Strong Island, a documentary chronicling the 1992 murder of first-time filmmaker Yance Ford's brother, William Ford Jr., and the effect it had on him and his family, incorporates the dynamics of a police-like procedural and gut-wrenching, upfront, self- confession. Ford grew up as a woman but more recently transitioned as a man. His transgenderism is not central to the story but (as is the case with all members of the Ford family), adds to the overall verisimilitude of the narrative, highlighting a distinctive individuality.
Ford presents the family history in a highly effective, novel way. Instead of projecting old snapshots on the full screen, the actual photos are presented by Ford in his own hand against a white backdrop, and then scooped up as various narrators relate the story behind each image.
Central to the narrative is Ford's mother, Barbara Dunmore, who was interviewed over a number of years, prior to her death (Ford's unflinching presentation doesn't shield us from viewing the mother, even when she's emaciated, lying on her deathbed). Dunmore proves to be a fascinating and tragic figure—a long time teacher who later became a principal at Thomas Jefferson HS in Brooklyn and then worked on Riker's Island educating female inmates.
We learn from Dunmore how the family moved to the black enclave of Central Islip on Long island, mainly designed for upwardly mobile, black civil servants. Dunmore hated being there as it was a segregated community. She relates how her husband, William Ford Sr., took a job as NYC subway motorman--ultimately it's the effect of their son's death that left them (as well as their two daughters) reeling. Soon after the son's death, the father had a stroke and never really recovered.
As we learn more about the victim, it becomes clear that his death is an unimaginable tragedy. Ford reads excerpts from his brother's diary and we learn he had applied to become a NYC Correction Officer. There are interviews with two former Kings County Assistant District attorneys—one of whom was a shooting victim in Brooklyn. It was William Ford Jr., a year before his death, who tackled the man who shot the ADA and held him until the police arrived.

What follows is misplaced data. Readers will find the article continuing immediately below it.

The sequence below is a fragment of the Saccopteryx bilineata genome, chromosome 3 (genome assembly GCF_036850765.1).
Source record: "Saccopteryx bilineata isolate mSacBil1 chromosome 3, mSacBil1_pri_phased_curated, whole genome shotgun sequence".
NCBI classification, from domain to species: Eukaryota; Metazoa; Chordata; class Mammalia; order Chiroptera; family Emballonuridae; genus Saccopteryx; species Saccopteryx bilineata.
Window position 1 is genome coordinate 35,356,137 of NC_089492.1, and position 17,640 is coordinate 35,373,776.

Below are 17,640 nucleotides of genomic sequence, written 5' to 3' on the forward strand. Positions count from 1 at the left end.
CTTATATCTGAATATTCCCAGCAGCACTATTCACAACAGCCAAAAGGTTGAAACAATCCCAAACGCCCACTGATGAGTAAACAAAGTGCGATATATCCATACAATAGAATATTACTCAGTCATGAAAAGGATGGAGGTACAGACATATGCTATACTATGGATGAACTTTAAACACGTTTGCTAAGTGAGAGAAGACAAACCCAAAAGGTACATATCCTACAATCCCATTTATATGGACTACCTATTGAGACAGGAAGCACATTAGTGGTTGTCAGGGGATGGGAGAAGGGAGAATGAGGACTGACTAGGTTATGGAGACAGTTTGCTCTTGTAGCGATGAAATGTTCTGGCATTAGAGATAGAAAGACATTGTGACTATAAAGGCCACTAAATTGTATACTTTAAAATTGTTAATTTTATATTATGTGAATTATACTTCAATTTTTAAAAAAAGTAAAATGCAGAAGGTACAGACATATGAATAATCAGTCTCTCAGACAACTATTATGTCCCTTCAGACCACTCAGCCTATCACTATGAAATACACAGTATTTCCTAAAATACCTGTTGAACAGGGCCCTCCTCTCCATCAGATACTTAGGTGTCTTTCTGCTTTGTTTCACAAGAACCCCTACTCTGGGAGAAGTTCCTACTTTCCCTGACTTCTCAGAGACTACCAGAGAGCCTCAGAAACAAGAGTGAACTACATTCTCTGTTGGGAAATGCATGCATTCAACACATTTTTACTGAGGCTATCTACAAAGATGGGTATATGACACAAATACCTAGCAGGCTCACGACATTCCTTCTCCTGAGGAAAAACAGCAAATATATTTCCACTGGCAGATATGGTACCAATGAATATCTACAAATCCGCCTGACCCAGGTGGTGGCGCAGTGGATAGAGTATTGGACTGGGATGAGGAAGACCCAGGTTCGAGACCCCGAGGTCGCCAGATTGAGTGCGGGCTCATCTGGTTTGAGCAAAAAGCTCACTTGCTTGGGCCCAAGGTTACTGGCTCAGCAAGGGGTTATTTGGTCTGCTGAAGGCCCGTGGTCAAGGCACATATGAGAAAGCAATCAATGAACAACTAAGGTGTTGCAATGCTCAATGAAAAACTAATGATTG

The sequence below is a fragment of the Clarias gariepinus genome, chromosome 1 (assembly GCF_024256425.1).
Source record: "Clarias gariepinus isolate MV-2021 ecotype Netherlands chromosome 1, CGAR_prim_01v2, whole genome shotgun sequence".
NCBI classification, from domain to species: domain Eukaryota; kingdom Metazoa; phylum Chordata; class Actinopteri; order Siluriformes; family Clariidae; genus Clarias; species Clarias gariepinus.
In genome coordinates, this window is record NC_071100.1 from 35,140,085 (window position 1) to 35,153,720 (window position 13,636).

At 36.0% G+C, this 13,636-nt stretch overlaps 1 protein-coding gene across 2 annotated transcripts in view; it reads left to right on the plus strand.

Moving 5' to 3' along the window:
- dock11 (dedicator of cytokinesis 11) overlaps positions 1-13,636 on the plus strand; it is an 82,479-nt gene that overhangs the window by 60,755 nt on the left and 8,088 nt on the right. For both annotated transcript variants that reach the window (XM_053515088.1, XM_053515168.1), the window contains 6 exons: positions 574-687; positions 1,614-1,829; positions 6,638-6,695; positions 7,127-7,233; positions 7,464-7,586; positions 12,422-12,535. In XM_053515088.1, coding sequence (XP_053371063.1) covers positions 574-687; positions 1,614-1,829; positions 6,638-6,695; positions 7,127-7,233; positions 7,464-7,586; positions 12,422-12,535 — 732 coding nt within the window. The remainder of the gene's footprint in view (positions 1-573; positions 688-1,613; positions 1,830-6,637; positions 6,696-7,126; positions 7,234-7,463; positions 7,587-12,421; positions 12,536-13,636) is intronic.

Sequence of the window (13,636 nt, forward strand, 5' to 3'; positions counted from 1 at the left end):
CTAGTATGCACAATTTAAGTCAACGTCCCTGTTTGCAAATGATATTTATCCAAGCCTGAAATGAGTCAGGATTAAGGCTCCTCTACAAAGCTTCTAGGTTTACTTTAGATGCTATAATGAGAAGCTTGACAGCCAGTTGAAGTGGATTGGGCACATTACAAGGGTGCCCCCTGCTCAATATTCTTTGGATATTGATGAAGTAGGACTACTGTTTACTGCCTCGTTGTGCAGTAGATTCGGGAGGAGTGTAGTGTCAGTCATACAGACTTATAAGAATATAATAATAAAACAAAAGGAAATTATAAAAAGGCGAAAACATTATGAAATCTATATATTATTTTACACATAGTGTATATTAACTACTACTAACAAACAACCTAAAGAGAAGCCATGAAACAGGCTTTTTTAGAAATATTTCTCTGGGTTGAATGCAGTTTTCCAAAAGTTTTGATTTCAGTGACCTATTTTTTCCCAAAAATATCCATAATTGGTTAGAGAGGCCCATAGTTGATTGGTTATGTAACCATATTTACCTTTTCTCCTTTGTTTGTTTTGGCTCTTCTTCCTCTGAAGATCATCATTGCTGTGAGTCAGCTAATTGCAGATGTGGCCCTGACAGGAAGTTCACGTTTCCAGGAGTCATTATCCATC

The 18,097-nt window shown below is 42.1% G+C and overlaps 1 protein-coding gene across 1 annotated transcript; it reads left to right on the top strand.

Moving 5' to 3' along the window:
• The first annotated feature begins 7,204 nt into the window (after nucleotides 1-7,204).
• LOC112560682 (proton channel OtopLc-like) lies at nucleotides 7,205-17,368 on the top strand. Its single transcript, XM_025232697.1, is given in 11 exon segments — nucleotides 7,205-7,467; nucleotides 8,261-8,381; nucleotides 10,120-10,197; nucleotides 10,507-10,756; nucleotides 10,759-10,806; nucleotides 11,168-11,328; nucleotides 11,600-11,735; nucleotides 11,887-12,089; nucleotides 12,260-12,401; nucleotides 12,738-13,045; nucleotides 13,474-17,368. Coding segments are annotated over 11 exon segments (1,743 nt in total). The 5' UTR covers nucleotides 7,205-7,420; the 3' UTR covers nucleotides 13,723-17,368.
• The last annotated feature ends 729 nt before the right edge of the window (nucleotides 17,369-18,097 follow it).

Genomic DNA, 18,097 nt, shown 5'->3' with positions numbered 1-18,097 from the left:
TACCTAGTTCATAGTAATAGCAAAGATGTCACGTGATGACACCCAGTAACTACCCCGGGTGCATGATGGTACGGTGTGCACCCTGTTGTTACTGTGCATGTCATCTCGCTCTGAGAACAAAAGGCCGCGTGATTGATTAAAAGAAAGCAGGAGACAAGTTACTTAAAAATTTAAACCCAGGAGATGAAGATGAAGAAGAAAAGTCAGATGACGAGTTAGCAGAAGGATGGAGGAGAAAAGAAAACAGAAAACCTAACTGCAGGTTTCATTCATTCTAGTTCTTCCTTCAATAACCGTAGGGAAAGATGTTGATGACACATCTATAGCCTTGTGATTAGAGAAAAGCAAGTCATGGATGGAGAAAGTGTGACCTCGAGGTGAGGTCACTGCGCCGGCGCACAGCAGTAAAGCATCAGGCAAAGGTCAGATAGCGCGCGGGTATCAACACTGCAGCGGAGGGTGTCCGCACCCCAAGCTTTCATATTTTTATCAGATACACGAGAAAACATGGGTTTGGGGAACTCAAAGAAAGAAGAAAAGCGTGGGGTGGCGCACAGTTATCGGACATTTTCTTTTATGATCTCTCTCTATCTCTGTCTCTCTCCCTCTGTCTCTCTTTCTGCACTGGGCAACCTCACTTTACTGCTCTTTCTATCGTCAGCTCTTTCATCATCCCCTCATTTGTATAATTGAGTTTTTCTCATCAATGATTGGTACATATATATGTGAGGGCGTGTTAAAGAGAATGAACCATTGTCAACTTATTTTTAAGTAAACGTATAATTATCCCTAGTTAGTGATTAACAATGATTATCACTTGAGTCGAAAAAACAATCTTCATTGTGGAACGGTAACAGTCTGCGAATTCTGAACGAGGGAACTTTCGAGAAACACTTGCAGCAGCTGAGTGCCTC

All this takes us to the most riveting aspect of the film: the circumstances of William Ford Jr.'s death. From Yance Ford's point of view, his brother was the victim of an injustice based on racism. I would have to agree there was injustice here but am not completely sold that everything that happened was solely due to racism. It's completely understandable why Ford and his family would feel that way, and I certainly don't fault him for having those feelings.
Nonetheless, the facts of the case point to a different explanation. It's hard for the filmmaker to acknowledge that her brother used very poor judgment when he took his car to a chop shop to be repaired after the people who ran the shop were the ones responsible for the accident that damaged his car. The driver, 19 year old Mark Reilly, had assured William that the car would be repaired quickly but after a few weeks dragged on, it became clear that either Reilly and his associates had no intention of fixing the car or were simply dragging their feet. Reilly had some choice words for William's mother when she went down to the shop to make the needed inquiries—and those words were basically curses that William got wind of.
William later went down to the shop with a friend and had some choice words of his own for Reilly and the shop's owner. Yance Ford only reveals this later on but William was quite angry, threw a vacuum cleaner to the ground and picked up a car door, and assumed a menacing stance for a short time. So when William and his best friend came back on the night of April 7, 1992, it was his intention to pick the car up; unbeknownst to William, the car had already been picked up by his mother. William told the shop's owner that if he ever became an officer, he would see to it that the shop was closed down. Seconds later, he entered the shop where he was shot by Mark Reilly.
Was William shot because he was black, or as Reilly later told the grand jury (who ultimately refused to indict) because he feared for his life? It's instructive to look at the 2006 case of homeowner John Harris White, a black man who was confronted by a mob of teenagers who had a beef with his son, outside his house. Like William Ford's killer, White didn't call 911. In this case, White went outside his home and ending up shooting a 17 year old white teenager in the face, killing him. Unlike in the Ford case, there were many witnesses to the shooting, and White was convicted of manslaughter but was only sentenced to 2-4 years in prison. This outraged the victims' parents. To add insult to injury in their eyes, White was pardoned by outgoing Governor Patterson in 2010.
Both Reilly and White argued that they feared for their life. Was racism a factor in each case or fear? The bottom line is that both of these individuals had guns for self- protection, but used their firearms instead to kill innocent people, after misreading the intentions of their victims. I would argue it's the gun culture that led to tragedy in each case, not necessarily racism.
Strong Island is a must-see documentary which chronicles a family tragedy in a highly original, creative way. There is perhaps no better argument for gun control than this illuminating work of art!